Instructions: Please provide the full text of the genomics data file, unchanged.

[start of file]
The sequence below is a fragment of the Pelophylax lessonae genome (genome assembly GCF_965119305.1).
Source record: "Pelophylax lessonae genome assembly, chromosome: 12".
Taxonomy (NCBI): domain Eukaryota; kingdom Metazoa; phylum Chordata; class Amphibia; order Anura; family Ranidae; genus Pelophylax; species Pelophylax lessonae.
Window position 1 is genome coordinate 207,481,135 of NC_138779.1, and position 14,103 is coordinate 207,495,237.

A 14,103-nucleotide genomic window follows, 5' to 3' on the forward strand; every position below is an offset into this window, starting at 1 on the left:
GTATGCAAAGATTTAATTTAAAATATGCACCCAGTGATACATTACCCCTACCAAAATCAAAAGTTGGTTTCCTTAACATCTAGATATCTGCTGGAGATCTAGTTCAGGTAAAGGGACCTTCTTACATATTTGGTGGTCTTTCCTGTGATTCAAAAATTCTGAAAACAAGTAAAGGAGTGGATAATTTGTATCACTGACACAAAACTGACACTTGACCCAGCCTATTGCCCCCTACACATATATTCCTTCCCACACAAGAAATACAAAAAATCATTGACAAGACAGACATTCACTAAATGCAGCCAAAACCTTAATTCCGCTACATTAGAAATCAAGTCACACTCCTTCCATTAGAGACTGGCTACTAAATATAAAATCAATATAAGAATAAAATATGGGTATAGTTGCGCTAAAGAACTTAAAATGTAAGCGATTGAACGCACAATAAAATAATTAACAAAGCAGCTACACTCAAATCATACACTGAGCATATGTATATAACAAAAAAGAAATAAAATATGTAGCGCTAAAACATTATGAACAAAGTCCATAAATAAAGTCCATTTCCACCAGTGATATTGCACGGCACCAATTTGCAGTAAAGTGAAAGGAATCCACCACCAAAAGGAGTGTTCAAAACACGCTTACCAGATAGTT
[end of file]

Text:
The sequence below is a fragment of the Pelophylax lessonae genome (genome assembly GCF_965119305.1).
Source record: "Pelophylax lessonae genome assembly, chromosome: 12".
Taxonomy (NCBI): domain Eukaryota; kingdom Metazoa; phylum Chordata; class Amphibia; order Anura; family Ranidae; genus Pelophylax; species Pelophylax lessonae.
Window position 1 is genome coordinate 207,481,135 of NC_138779.1, and position 14,103 is coordinate 207,495,237.

A 14,103-nucleotide genomic window follows, 5' to 3' on the forward strand; every position below is an offset into this window, starting at 1 on the left:
GTATGCAAAGATTTAATTTAAAATATGCACCCAGTGATACATTACCCCTACCAAAATCAAAAGTTGGTTTCCTTAACATCTAGATATCTGCTGGAGATCTAGTTCAGGTAAAGGGACCTTCTTACATATTTGGTGGTCTTTCCTGTGATTCAAAAATTCTGAAAACAAGTAAAGGAGTGGATAATTTGTATCACTGACACAAAACTGACACTTGACCCAGCCTATTGCCCCCTACACATATATTCCTTCCCACACAAGAAATACAAAAAATCATTGACAAGACAGACATTCACTAAATGCAGCCAAAACCTTAATTCCGCTACATTAGAAATCAAGTCACACTCCTTCCATTAGAGACTGGCTACTAAATATAAAATCAATATAAGAATAAAATATGGGTATAGTTGCGCTAAAGAACTTAAAATGTAAGCGATTGAACGCACAATAAAATAATTAACAAAGCAGCTACACTCAAATCATACACTGAGCATATGTATATAACAAAAAAGAAATAAAATATGTAGCGCTAAAACATTATGAACAAAGTCCATAAATAAAGTCCATTTCCACCAGTGATATTGCACGGCACCAATTTGCAGTAAAGTGAAAGGAATCCACCACCAAAAGGAGTGTTCAAAACACGCTTACCAGATAGTT